For millions of Americans, the much-heralded return to post-Trump “normalcy” feels disturbingly abnormal. In early September, President Joe Biden announced sweeping COVID-19 vaccine requirements for federal employees and those working at large private companies. This all-but-certainly-unconstitutional declaration came only weeks after the Supreme Court shot down Biden’s earlier dalliance with unconstitutionality in the form of an extended eviction moratorium. When Biden announced that scheme, he himself recognized it was “not likely to pass constitutional muster.” Presidents enacting measures they know to be unconstitutional is not exactly a return to the good old days of calm and moderation.

If you’re an American who tunes out formal politics altogether, it would still be hard to miss a pervasive sense of division and reproach in the air. Once-adored artists such as Lin-Manuel Miranda are cast out of the progressive pantheon for noncompliance with Wokeness. Your streaming television channels now offer up content split into race- and gender-based categories (having removed entirely some programming that offends woke sensibilities). Similarly, elementary-school teachers separate classrooms by skin tone in a misguided effort to teach kids about group differences. In Richmond, Virginia, a time capsule buried 133 years ago was recently dug up and intentionally replaced with new items, among them loving mementos of the social-justice movement.

Public excommunication, overtly racialized entertainment, segregated classrooms, the literal erasure of history: Is this really what America was like before Donald Trump became president? The answer is clearly no.

This unprecedented period is characterized by a broad and deep disregard for the freedoms that Americans have long taken for granted: foremost among them, freedom of speech. In his new book, The Authoritarian Moment, Ben Shapiro writes: “Our culture wars aren’t about anything so mundane as marriage, policing, or even abortion. Our culture wars are about a simple question: Can we agree that freedom of speech is more important than freedom from offense? Can we hire, work with, and break bread with people who may differ on the nature of the good life, but agree on the individual freedoms that come along with being an American?” The question will remain open for some time.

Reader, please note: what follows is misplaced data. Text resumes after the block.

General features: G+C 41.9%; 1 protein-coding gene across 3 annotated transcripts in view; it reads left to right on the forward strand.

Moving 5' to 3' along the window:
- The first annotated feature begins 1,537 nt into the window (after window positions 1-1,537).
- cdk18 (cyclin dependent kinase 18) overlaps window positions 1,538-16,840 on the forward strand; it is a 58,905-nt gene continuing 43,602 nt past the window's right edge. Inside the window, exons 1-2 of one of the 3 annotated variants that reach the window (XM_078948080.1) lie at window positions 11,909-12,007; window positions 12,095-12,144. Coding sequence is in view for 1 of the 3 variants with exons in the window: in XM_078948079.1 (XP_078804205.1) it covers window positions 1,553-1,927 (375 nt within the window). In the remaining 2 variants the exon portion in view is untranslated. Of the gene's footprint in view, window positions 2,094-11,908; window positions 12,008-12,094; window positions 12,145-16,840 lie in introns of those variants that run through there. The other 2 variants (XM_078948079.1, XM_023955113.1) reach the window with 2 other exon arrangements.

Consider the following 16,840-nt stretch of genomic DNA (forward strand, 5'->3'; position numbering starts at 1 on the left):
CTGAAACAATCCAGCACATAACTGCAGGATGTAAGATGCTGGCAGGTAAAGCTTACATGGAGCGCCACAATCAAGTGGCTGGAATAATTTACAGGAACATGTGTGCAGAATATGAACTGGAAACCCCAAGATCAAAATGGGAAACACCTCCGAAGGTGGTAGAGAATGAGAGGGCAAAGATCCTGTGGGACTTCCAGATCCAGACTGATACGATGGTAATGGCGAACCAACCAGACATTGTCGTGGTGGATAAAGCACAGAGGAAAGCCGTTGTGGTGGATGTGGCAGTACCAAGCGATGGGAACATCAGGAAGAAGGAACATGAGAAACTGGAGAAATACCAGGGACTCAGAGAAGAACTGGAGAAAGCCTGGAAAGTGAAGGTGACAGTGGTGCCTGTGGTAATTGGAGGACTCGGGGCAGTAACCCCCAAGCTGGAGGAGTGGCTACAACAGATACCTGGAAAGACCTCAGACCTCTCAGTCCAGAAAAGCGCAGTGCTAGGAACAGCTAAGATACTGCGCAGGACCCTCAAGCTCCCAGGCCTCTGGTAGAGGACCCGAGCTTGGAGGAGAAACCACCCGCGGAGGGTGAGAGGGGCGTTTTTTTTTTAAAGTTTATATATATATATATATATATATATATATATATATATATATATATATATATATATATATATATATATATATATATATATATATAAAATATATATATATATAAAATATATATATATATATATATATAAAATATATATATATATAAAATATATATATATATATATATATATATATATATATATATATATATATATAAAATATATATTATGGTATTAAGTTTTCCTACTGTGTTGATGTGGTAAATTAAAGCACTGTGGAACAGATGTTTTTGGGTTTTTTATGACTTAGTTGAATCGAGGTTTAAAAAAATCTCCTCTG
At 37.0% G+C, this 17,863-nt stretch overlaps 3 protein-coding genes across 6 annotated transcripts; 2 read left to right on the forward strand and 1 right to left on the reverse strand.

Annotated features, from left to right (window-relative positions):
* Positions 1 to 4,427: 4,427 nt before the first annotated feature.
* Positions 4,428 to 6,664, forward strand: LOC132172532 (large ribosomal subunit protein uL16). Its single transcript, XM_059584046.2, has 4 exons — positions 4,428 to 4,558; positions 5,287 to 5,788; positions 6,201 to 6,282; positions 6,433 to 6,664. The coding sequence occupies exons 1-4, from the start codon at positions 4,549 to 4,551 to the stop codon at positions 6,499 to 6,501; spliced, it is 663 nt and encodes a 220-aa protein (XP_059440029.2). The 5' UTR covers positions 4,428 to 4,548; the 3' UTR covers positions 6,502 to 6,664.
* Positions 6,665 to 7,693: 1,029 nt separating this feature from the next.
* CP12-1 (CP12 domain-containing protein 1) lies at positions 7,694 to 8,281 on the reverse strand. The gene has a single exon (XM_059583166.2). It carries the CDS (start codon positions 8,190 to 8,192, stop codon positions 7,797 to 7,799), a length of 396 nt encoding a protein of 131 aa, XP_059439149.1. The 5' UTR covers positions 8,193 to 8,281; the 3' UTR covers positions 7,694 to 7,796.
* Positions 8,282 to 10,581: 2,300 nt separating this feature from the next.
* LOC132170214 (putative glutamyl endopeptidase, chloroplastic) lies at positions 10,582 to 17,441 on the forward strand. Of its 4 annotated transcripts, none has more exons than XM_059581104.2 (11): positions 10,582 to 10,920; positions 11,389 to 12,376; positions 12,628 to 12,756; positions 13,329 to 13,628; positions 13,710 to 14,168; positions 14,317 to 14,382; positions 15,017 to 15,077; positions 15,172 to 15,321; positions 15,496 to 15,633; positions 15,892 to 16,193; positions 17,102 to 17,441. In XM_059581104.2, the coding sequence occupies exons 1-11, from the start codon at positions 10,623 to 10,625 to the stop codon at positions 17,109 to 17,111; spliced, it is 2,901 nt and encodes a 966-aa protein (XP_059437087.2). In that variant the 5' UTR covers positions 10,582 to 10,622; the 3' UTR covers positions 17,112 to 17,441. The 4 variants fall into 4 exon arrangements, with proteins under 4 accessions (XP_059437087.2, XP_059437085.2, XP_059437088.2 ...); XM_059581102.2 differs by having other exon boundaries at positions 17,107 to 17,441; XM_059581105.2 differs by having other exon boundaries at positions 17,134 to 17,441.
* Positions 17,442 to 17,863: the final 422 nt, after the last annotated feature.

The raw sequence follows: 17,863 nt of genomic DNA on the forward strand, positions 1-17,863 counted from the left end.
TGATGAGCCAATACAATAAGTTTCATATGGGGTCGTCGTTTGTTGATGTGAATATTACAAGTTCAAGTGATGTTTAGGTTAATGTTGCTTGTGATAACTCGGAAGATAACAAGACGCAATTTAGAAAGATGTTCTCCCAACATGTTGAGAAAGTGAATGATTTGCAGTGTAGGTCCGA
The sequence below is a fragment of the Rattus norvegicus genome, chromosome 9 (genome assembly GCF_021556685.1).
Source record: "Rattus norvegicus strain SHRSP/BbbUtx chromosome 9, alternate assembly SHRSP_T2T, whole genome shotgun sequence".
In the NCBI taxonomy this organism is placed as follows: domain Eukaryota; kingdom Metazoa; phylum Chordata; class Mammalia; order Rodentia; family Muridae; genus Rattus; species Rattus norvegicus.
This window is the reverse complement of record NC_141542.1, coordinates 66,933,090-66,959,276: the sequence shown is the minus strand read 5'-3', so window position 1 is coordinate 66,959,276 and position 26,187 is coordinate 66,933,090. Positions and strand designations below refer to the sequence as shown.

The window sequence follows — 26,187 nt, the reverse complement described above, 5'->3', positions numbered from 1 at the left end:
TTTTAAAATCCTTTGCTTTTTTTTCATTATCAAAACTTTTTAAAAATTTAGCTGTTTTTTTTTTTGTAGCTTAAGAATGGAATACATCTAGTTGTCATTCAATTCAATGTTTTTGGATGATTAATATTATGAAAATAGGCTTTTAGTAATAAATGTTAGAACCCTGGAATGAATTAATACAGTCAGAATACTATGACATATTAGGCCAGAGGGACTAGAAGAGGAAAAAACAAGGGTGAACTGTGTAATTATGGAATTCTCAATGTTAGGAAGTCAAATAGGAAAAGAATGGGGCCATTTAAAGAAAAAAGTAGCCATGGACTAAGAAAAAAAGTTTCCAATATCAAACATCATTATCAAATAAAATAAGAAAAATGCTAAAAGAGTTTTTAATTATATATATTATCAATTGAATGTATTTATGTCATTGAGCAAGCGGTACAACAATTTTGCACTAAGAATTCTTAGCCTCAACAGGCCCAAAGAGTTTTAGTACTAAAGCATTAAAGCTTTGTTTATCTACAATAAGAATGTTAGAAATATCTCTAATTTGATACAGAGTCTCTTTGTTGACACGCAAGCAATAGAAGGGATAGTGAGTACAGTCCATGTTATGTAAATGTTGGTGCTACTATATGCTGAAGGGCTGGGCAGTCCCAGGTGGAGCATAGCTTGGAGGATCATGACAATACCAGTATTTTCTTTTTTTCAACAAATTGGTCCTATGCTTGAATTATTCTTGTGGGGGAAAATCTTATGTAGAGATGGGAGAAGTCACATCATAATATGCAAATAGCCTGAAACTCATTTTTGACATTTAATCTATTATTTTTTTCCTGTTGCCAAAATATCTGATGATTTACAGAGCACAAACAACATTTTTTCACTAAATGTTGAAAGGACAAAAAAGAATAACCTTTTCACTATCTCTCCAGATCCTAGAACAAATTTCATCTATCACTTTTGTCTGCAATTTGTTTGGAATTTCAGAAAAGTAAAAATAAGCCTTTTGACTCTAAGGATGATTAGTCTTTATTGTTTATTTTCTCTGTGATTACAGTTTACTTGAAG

Despite endless warnings from the media about Trump’s and Republicans’ supposed authoritarian instincts, we are suffocating in an environment of left-wing oppression. As Shapiro, the wildly popular founder of the Daily Wire, puts it, “Trump might have authoritarian tendencies, but he did not wield authoritarian power.” The left does, and The Authoritarian Moment is a comprehensive guidebook to its vast suppression machine. Shapiro explains how “the authoritarian Left has successfully pursued a three-step strategy to effectuate their takeover of the major institutions in our society. The first step: winning the emotional argument. The second step: renormalizing the institutions. The third step: locking all the doors.”

On the first step—winning the argument—Shapiro is particularly enlightening. He leans heavily on the work of French physicist Serge Galam to answer the bedeviling question: How does a small minority of leftist radicals wield such outsize power over the larger population? Here’s how. The uncompromising minority presents a binary choice to the larger group it seeks to coopt: Join us in our righteous campaign, or be thought of as backward bigots who side with the enemy. The targeted party inevitably kneels before the moral blackmailers, petrified of the consequences should they resist. This works across the board. Not only is it how Squad member Representative Cori Bush got Biden to endorse her eviction moratorium, it’s how the revolutionary left got Coca-Cola, for example, to train employees to be “less white” in the name of inclusion.